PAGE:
Melia Rodriguez


       “Winning vice president. The email went out and we saw that we won. I was crying, Kylie was crying….and it was good. When it finally paid off, it felt really gratifying.” Melia Marion Jean Rodriguez. Trinidadian. Going to Florida Polytechnic University. Taurus, and she surely is one because she can be stubborn & “food-driven.” She’s lazy, “in all aspects.” But she’s not lazy in how she pours her passion into coding websites for people and in how she can relieve her much-built stress through painting. She’s also very dedicated to those she holds closest to her, giving them her “all.” And she generally treats everyone else very well because building respect is something that’s important to her. Though, she says that it’s “earned, not just given” and that we shouldn’t have to treat someone with high regard just because of their age or status or wealth. After all, everyone starts with a clean slate in Melia’s eyes, and she’ll only make conclusions based on what she sees. “You don’t know a person until you really talk to them.” Melia, nevertheless, most definitely knows herself. She knows that she needs to work on being nicer to herself, to stop beating herself up for a lot of “stupid” things. And she knows that she wants to work on staying active as she has “no motivation” for it right now. Although, she does appear to have much motivation for her dream in becoming a software engineer. She’s been into coding since she was a freshman in Mr. Toepel’s class, and so she says that this project-based job is what’s for her. It’s flexible, not day-to-day, and it’s something that keeps her going. And she’ll keep going with this, one day finding a life with her dog, her cat, and her boyfriend Adam (who’s “great”). She’ll be working for Amazon or Microsoft, one of those big tech companies, in some Canadian city as she hasn’t ever really been “feeling” the U.S. Charter support team: Ethan Nieves (of course), Sabrina, Meril. Favorite movie: Mr. & Mrs. Smith. Favorite artist: blackbear (she loves “Dead Roses”). Advice for charter underclassmen: “Don’t be afraid to talk to your teachers….for the most part, they’re there for you.”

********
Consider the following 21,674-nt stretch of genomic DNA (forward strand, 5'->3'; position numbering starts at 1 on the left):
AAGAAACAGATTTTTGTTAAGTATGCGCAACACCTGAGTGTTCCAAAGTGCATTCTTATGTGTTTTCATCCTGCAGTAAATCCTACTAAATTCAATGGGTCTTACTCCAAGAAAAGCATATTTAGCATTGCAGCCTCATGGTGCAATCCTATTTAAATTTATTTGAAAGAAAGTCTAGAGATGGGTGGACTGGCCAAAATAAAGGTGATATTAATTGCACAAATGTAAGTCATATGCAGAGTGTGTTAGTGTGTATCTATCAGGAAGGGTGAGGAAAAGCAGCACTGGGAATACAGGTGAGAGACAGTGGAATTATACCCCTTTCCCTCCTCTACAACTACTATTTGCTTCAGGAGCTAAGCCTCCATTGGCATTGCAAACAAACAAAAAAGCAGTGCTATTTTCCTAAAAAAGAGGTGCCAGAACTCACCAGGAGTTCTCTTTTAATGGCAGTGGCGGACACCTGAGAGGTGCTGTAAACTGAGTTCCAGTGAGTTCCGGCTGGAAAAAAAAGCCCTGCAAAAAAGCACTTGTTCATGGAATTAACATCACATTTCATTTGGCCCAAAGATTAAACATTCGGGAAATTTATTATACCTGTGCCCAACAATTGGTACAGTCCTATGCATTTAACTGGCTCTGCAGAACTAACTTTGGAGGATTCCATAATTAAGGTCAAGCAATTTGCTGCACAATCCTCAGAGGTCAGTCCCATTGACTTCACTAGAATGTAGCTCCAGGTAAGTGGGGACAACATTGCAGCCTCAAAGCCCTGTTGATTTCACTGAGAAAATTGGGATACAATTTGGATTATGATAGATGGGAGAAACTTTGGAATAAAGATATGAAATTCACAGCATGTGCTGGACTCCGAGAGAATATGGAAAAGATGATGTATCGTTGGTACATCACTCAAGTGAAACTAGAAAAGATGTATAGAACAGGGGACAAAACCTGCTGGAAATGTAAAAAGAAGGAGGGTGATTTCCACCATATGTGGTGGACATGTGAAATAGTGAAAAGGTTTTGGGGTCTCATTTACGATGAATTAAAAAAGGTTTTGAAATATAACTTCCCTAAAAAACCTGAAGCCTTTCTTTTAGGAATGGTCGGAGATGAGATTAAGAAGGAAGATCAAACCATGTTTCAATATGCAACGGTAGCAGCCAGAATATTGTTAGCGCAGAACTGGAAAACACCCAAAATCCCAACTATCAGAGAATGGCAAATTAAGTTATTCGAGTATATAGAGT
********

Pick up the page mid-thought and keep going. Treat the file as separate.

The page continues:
By: Jena Manning